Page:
Tag: Couples travel

How traveling made me a low maintenance girlfriend

 

how traveling made me a (3)

I learned the value of a dollar

When I checked my bank account before I left for a month-long backpacking trip to Australia, I had a little over $1,000 at-the-ready for everything and anything I wanted to do. What I didn’t realize before I left was how expensive traveling in Australia would be.

Instead of buying souvenirs, I routinely told myself, “I don’t need it.” As it turns out, enough “I don’t need its” turned into saving up for a trip to snorkel the Great Barrier Reef.

Today I still routinely tell myself, “I don’t need it” so I can save up for a future with my boyfriend. I’m grateful that he’s mature enough to not spend frivolously, and he remarks how refreshing it is to have a girl not obsessed with just going to the mall, keeping up with the latest brands and spending needlessly.

I’m not afraid to get my hands dirty and do things for myself

There used to be a time where I kept my fingers perfectly manicured: a time where my life fit neatly into a little box. Then I gave it all up to volunteer on a farm in the jungle of Hawaii.

My days transitioned from dressing to the nines at my office job to excavating and planting, weeding, and transplanting soil around the Big Island. I had more mosquito bites than I could count, and my fingernails were constantly caked with mud.

While I’ve moved on from living and working on a farm, I’ve never forgotten the value of hard work. When I need something done, whether it’s changing a light bulb, moving furniture, or simply taking out the trash, I roll up my sleeves and do it myself.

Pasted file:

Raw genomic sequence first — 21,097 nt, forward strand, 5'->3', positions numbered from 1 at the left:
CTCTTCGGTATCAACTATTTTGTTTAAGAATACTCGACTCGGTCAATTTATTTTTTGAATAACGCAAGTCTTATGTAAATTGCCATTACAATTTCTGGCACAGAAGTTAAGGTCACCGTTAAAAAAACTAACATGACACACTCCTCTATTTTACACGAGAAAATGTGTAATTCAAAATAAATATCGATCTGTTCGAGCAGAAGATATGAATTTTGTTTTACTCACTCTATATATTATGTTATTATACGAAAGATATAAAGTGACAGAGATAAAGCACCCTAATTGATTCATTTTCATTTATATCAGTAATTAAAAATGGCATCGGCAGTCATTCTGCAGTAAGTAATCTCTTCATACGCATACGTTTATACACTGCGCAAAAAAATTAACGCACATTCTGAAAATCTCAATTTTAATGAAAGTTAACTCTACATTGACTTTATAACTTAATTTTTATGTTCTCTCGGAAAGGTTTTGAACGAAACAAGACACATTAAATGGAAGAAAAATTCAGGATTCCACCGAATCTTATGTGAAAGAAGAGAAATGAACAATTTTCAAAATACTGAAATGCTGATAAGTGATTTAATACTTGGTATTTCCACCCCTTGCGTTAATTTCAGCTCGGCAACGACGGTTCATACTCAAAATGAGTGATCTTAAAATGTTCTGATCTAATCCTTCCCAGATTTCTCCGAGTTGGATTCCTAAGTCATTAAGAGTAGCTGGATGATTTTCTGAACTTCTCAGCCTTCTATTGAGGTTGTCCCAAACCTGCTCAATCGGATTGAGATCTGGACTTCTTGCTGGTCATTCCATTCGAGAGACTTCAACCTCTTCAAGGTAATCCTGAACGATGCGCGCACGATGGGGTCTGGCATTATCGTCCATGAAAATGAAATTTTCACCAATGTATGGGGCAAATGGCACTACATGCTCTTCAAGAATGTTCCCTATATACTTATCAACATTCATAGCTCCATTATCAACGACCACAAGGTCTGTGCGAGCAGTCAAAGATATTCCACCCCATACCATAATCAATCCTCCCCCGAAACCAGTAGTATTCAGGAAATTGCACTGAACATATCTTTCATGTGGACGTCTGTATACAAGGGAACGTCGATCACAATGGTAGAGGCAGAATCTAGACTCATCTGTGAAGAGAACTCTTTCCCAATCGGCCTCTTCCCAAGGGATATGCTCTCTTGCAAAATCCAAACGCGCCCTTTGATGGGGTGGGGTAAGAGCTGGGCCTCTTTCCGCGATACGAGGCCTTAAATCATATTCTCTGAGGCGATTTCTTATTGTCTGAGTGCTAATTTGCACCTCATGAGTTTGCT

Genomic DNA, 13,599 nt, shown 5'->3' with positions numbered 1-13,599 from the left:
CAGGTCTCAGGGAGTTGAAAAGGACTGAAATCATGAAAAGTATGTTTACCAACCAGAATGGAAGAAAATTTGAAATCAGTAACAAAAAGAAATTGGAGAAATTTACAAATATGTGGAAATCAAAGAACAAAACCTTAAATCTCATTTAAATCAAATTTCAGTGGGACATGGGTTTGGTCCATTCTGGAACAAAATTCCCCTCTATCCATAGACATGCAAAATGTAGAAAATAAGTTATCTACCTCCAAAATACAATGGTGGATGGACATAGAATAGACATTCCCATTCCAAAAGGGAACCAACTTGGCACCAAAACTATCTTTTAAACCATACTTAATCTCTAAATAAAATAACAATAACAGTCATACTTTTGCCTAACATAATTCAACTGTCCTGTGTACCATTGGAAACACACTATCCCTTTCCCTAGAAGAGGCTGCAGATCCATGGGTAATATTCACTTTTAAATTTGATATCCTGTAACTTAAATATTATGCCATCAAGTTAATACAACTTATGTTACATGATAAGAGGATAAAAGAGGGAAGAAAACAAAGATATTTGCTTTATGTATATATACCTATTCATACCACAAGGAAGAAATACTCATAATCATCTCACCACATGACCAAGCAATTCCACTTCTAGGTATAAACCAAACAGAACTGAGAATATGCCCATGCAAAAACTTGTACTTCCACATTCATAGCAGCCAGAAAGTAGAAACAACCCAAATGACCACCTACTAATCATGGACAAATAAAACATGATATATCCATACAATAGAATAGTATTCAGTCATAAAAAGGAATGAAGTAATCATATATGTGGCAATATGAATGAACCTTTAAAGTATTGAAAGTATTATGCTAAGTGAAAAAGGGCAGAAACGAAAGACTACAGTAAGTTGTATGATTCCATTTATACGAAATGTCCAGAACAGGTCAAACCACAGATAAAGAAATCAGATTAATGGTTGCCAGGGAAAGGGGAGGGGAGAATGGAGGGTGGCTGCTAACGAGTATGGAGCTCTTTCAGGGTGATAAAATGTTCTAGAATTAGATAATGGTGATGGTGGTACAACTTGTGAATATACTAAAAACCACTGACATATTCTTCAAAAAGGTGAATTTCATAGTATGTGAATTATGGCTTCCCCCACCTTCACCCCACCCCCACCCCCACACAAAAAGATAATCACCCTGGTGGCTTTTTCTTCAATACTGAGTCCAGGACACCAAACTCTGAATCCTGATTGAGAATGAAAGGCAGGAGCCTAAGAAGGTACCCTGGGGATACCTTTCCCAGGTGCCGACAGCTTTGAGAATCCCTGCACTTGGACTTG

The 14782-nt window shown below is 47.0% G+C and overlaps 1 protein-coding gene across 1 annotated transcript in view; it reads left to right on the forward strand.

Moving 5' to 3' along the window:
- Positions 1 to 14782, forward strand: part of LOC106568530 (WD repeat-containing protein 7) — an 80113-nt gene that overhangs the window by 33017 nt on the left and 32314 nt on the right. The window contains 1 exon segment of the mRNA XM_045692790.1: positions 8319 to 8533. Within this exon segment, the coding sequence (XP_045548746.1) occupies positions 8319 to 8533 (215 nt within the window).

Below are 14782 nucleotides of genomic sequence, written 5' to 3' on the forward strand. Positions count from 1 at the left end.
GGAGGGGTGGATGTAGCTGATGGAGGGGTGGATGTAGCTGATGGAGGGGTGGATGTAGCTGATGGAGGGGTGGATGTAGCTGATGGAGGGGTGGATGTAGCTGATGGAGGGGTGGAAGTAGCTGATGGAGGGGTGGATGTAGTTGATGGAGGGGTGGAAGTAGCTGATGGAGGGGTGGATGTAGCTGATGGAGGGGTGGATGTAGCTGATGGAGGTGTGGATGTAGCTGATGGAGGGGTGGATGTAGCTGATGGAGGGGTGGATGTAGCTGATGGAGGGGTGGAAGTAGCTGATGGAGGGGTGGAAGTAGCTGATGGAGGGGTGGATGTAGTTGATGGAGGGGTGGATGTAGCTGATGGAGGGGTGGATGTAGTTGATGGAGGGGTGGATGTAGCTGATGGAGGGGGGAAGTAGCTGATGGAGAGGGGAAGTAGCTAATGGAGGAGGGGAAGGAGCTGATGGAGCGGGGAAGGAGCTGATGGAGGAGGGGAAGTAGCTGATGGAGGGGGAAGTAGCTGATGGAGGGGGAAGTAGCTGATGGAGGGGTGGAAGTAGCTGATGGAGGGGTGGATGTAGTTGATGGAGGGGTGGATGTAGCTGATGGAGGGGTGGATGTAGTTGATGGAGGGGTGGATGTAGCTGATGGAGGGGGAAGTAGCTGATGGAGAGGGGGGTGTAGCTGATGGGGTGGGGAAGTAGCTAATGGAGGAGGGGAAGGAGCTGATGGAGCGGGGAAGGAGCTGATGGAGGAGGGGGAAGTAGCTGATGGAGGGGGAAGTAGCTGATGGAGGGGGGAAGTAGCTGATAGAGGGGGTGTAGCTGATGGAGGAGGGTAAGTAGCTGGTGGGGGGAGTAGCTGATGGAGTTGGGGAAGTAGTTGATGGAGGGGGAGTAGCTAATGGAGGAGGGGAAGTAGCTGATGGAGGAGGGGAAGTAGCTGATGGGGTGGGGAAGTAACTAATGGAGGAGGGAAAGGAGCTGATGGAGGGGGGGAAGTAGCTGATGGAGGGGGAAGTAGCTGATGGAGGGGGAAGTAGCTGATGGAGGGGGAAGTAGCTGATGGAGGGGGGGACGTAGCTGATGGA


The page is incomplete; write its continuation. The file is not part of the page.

Going with the flow is often better than having a plan

It wasn’t very long ago that I was extremely caught up with having a life plan. After graduating college, I’d marry my college sweetheart and we’d live happily-ever-after in the suburbs.

After spending a year sobbing over said college sweetheart who dumped me, I decided to change my life. I packed my car up, moved away from home, and never looked back. I didn’t have a plan other than I needed an adventure. Five years later, I’m living the life of my dreams because my “plan” was foiled.

Living through that breakup caused me to appreciate what could happen to your life when you surrender control and “go with the flow.” I stopped chasing a fuzzy illusion of what I thought my future could or would look like. My boyfriend appreciates my adventurous spirit, and open-mindedness brings excitement and opportunity to our relationship.

I’m not afraid to pee outside